by Jonathan Harris
Does Rome count as a Byzantine city? Probably not. Too much has happened since Belisarius reconquered it for the Empire in 536. The Renaissance papacy stamped its image on the place, and the determined efforts of Bernini and Borromini effectively kicked over any remaining traces. Unlike Ravenna, which was content not to build much else after the Byzantines were expelled in 751, Rome’s outward appearance offers little to evoke the lost empire of the Bosphorus.
Yet there is no need to be deceived by the façade of imperial Roman majesty and papal splendour on a visit to the city. Peel away the surface layer of predictable classicism and florid baroque, and some fascinating reminders of the Byzantine period come to light.
The church of San Clemente, not far from the Colosseum, is a case in point. It is Rome’s best preserved medieval basilica, and has the added attraction of being not one church but two: the upper church, dating from the early twelfth century, and a lower church which goes back to the fourth. A descent into the latter reveals numerous traces of the Byzantine past, which the fanatics of the baroque age missed. It contains the presumed site of the tomb of the Byzantine monk Constantine or Cyril, apostle of the Slavs, who died in Rome in 869. Nothing of the original tomb remains, but a modern mosaic of St. Cyril marks the place, and there are usually a few Bulgarians or Russians around, paying their respects to their spiritual forebear.
One feature of the lower church of San Clemente often goes unnoticed. Set in a niche is a wall painting of the Virgin and Child, dating from the eighth or ninth century. Both figures appear to wear enigmatic Mona Lisa smiles, but what is truly striking about the Virgin in particular is her headgear: she wears the crown of a Byzantine empress with its characteristic strings of jewels hanging down on either side. It is identical to that worn by the Empress Theodora in the famous mosaic next to the altar of the church of San Vitale in Ravenna.
She is one of a number of Byzantine Madonnas in Rome, although she is undoubtedly the most cheerful. In the church of Sant’Alfonso de’Liguori in Via Merulana is a much more solemn example. Our Lady of Perpetual Help is an icon in Byzantine style, placed above the high altar. A sorrowful Mary holds an infant Jesus to whom two angels are showing the instruments of the passion. According to legend it was brought to Rome from Crete in about 1499 by a merchant fearful of a Turkish invasion, and it has since been credited with numerous miracles and cures. Such was its fame that, in the mid-nineteenth century, the authorities saw fit to have two silver crowns hammered onto the heads of the figures, which along with an ornate frame and the dim light of the church, effectively make it impossible to see the icon at all.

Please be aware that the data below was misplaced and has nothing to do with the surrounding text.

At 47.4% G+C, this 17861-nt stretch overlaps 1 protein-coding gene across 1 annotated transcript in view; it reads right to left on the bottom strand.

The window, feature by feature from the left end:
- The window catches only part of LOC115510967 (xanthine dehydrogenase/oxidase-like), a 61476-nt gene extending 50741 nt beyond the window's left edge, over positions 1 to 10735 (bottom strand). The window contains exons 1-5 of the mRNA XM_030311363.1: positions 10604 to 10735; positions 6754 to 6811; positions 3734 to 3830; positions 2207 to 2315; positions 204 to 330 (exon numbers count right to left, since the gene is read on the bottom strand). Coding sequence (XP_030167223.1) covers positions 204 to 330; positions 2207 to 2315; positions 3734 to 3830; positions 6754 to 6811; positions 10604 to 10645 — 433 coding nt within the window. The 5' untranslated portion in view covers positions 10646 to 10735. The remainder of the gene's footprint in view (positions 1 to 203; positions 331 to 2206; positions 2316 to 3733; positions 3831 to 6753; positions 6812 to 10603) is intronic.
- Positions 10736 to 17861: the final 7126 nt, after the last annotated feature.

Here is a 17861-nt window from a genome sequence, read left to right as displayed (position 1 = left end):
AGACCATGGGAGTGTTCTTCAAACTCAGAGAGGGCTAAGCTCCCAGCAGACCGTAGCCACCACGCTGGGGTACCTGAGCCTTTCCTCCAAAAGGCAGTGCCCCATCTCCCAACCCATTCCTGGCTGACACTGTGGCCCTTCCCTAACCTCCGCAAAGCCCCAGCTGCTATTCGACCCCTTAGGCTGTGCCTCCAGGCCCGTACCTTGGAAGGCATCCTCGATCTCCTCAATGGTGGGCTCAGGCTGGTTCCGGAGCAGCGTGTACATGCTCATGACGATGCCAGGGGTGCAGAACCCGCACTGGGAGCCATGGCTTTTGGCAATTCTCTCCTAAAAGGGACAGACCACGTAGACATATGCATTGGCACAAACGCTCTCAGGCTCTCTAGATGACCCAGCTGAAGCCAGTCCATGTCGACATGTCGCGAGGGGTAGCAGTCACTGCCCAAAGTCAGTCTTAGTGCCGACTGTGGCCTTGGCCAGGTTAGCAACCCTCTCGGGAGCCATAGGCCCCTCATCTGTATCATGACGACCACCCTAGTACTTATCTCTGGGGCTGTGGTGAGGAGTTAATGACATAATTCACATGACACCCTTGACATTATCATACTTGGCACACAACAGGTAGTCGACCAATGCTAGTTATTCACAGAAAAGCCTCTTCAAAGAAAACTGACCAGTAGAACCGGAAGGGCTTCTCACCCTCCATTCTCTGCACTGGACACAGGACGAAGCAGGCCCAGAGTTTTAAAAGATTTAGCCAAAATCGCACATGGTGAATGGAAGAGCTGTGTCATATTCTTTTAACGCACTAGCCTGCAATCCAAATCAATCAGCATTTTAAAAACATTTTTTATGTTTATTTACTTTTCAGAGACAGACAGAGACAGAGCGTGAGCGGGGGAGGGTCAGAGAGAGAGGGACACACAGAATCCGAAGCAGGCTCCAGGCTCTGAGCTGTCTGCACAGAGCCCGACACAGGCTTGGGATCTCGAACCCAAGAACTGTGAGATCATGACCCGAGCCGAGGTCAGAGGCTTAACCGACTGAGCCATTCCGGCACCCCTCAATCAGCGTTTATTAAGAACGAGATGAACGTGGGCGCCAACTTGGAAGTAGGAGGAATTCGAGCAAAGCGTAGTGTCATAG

This is not the only refugee icon of the Virgin. The church of Sant’Agostino in Campo Marzio possesses another, which is supposed to have originally graced Hagia Sophia in Constantinople. Snatched from imminent destruction at the hands of the victorious Turks in 1453, it was allegedly sold to a pious local by a group of Byzantine fugitives. The Virgin and Child in the church of the Holy Apostles, on the other hand, is indigenous, probably the work of Antoniazzo Romano. However, it is often associated with one of the most famous Byzantine exiles who found refuge in Rome, Cardinal Bessarion (1402-72), who may have commissioned it.
The church of San Bonifacio e Sant’Alessio on the Aventine Hill is home to another Byzantine Madonna. Originally dedicated solely to San Bonifacio, in the eleventh century the church became the centre for the cult of St. Alexis, a fifth century Roman who had taken himself off to Edessa to live for seventeen years in poverty and sanctity. Returning to Rome, Alexis was not recognised by his family, and was given a menial job and a place to live under the staircase. Only after his death was his identity finally discovered.
The Madonna della Intercessione, housed in the church, is held to be the one venerated by St. Alexis during his seventeen years in Edessa. Unlike her fellows, she carries no infant Jesus, and instead has both hands raised, presumably in prayer, and hence her epithet.
Emerging from the church, into the peace and quiet of the Aventine, you may be tempted to think it odd that St. Alexis was venerating in the fifth century an icon of the Virgin which would appear to have been painted many centuries later. Come to think of it, the claims of most of these Madonnas to Byzantine provenance is based on oral tradition, rather than any documentary evidence. If such thoughts assail you, take a walk in the nearby Orange Garden where an avenue of pine trees provides a frame to the distant dome of St. Peter’s, and the eternal city lies spread before you. It is the perfect antidote to all scepticism.
Rome wordt in het algemeen niet als Byzantijnse stad gezien, maar er zijn enkele niet te missen kerken: de San Clemente, op de plaats van het graf van de H. Cyrillus. Hier is een schildering van Maria te zien met een hoofdtooi als die van keizerin Theodora in de San Vitale in Ravenna. Verder: de Sant’Alfonso de’Liguori en de Sant’Agostino, met Maria-ikonen die na de val van Constantinopel naar Rome gebracht zouden zijn; en de San Bonifacio e Sant’Alessio, met de Madonna della Intercessione. Van geen van deze schilderingen staat de Byzantijnse achtergrond vast, maar Rome is geen stad om hier sceptisch over te doen.